By Steven Ceci and Shannon X
Baltimore – On the warm evening of July 2, family, friends and supporters of Chris Brown assembled on the steps of the Baltimore County Court Building to voice their outrage over the killing of her 17-year-old son, Christopher Brown, by Baltimore County Police Officer James Laboard.
Laboard claims that after he heard a rock hit the door of his house in the Randallstown neighborhood of Baltimore County on June 13, he proceeded to chase a group of boys running away from the house. He says he found Christopher Brown hiding behind bushes and confronted him. The Baltimore County coroner’s office declared the teen’s death a homicide caused by asphyxiation.
Community members expressed indignation at the county district attorney office’s failure to immediately issue charges against Laboard. Instead, charges of voluntary manslaughter and involuntary manslaughter were issued two weeks after the teen’s death, following public pressure to respond to the killing. Even so the officer was released on June 27 — the same day he was arrested — without having to post bail.
Russell Neverdon, the lawyer representing the Brown family, said that at minimum Laboard should have been charged with murder: “This was not a hot pursuit. It’s not an exigent circumstance. It is no way, shape or form even a heat of passion. This person had enough time to chase somebody down and then to engage them when he found that person was cowering and hiding away.”
Double standard charged
The killing of young Christopher Brown has not only raised community awareness and outrage, but also the question of a double standard. In various media interviews, Christopher’s mother has stated that if any other person had killed someone in a similar fashion, or if her son had killed Laboard, there would have been an immediate arrest and charges brought against the perpetrator.
Community leaders responded to Brown’s call for a Justice Rally for her deceased son. Among those present at the July 2 rally were members of the Southern Christian Leadership Conference, the All People’s Congress, the National Action Network and Occupy Baltimore.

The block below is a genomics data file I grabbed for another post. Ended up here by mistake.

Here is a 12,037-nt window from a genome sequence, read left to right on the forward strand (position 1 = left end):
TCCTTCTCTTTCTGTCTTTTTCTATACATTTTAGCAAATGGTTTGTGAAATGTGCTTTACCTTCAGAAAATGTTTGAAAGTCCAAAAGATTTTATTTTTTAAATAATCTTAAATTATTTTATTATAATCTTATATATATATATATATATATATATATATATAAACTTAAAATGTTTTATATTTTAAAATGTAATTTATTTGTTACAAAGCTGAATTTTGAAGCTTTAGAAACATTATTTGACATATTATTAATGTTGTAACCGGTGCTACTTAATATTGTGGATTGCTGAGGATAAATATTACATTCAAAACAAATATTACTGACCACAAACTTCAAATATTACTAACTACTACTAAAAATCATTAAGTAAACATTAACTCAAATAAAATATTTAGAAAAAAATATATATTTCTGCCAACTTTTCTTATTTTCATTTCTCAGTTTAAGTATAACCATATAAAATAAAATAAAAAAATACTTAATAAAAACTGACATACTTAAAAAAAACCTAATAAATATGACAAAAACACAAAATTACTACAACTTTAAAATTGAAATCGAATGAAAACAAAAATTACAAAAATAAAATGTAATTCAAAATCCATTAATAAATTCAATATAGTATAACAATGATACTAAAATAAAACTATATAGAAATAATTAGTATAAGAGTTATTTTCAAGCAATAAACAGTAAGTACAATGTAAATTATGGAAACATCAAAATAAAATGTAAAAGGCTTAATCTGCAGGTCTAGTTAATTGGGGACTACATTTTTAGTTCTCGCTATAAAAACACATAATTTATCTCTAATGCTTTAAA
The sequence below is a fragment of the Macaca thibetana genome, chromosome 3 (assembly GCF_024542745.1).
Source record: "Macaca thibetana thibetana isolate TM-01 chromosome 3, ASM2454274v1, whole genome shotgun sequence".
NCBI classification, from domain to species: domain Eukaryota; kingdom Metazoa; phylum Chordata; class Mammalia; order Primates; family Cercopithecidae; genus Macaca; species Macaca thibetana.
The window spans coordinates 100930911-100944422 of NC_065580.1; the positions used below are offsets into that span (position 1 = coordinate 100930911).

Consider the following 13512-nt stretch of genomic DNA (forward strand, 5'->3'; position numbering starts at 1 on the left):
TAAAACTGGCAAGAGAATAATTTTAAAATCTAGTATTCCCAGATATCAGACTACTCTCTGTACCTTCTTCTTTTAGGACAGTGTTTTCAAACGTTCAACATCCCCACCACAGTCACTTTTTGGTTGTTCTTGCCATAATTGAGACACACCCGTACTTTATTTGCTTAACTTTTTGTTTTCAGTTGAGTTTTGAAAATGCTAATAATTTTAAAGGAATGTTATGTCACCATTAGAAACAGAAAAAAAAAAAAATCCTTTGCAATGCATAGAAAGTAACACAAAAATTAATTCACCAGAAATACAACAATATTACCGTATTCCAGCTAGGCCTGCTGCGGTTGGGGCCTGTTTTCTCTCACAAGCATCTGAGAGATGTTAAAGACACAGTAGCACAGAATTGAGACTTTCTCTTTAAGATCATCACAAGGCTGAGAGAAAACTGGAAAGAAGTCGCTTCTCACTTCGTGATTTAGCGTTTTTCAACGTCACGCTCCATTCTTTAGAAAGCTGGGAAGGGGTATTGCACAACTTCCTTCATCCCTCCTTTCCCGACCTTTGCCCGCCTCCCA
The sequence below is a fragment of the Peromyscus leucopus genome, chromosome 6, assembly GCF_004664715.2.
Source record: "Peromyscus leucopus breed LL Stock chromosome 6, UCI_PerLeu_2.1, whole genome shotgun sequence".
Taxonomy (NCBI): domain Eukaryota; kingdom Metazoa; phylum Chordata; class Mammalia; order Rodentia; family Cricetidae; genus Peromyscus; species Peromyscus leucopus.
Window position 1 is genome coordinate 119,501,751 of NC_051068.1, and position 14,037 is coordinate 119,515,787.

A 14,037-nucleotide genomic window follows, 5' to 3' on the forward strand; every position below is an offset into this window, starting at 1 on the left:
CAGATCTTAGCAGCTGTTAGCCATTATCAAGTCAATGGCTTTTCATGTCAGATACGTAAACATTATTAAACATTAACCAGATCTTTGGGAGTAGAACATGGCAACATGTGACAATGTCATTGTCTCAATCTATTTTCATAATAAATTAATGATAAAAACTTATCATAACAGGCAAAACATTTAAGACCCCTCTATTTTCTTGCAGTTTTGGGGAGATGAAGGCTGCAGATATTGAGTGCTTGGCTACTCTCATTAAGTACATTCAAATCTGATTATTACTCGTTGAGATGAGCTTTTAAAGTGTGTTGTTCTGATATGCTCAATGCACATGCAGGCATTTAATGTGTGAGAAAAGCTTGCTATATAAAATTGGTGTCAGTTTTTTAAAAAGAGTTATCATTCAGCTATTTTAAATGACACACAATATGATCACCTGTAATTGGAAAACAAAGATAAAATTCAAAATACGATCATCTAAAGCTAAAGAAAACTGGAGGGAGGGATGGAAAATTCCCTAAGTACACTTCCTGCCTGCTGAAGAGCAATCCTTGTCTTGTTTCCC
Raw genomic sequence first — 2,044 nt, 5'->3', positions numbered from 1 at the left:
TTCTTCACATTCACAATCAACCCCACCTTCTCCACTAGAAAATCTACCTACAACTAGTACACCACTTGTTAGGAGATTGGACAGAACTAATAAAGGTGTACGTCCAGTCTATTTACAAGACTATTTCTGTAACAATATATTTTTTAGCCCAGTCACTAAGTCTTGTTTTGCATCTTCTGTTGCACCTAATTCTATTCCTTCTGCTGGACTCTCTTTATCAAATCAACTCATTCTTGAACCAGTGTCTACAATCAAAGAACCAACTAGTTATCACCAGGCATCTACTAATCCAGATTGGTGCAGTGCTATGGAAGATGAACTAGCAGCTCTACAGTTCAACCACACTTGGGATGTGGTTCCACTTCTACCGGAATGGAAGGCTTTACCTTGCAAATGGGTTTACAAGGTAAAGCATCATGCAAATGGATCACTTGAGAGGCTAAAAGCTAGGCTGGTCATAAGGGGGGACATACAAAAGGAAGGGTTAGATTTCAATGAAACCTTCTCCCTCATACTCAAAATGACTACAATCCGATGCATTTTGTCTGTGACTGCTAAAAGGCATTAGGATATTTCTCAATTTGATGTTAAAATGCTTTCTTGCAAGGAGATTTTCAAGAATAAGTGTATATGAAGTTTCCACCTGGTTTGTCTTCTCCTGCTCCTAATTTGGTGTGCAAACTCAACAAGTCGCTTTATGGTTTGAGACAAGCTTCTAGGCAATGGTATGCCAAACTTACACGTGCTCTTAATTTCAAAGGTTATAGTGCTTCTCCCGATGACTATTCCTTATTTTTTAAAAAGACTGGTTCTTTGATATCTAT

As the community marched the perimeter of the Baltimore County Court Building, chants of “Justice for Christopher Brown, NOW!” “No justice, no peace!” and “What do we want? JUSTICE! When do we want it? NOW!” echoed through nearby neighborhoods and streets. The Rev. C. D. Witherspoon, president of the Baltimore chapter of the SCLC, stated, “We need to send a clear and distinct message that we will not tolerate [the killing of our Black youth by the police].”
Following the march, the group reassembled in front of the building to hear words of encouragement and testimony by supporters and family of the victim. Chris Brown spoke of the pain resulting from the unjust killing of her son and the refusal of the state to hold Laboard accountable. With her two remaining children embracing her, Brown sang a song in remembrance of Christopher, while her daughter held a sign stating, “My Brother TODAY, Your Brother TOMORROW!”
The Brown family encouraged supporters to continue with them in their fight for justice and announced their intent to hold another protest in Annapolis, Md., the following week.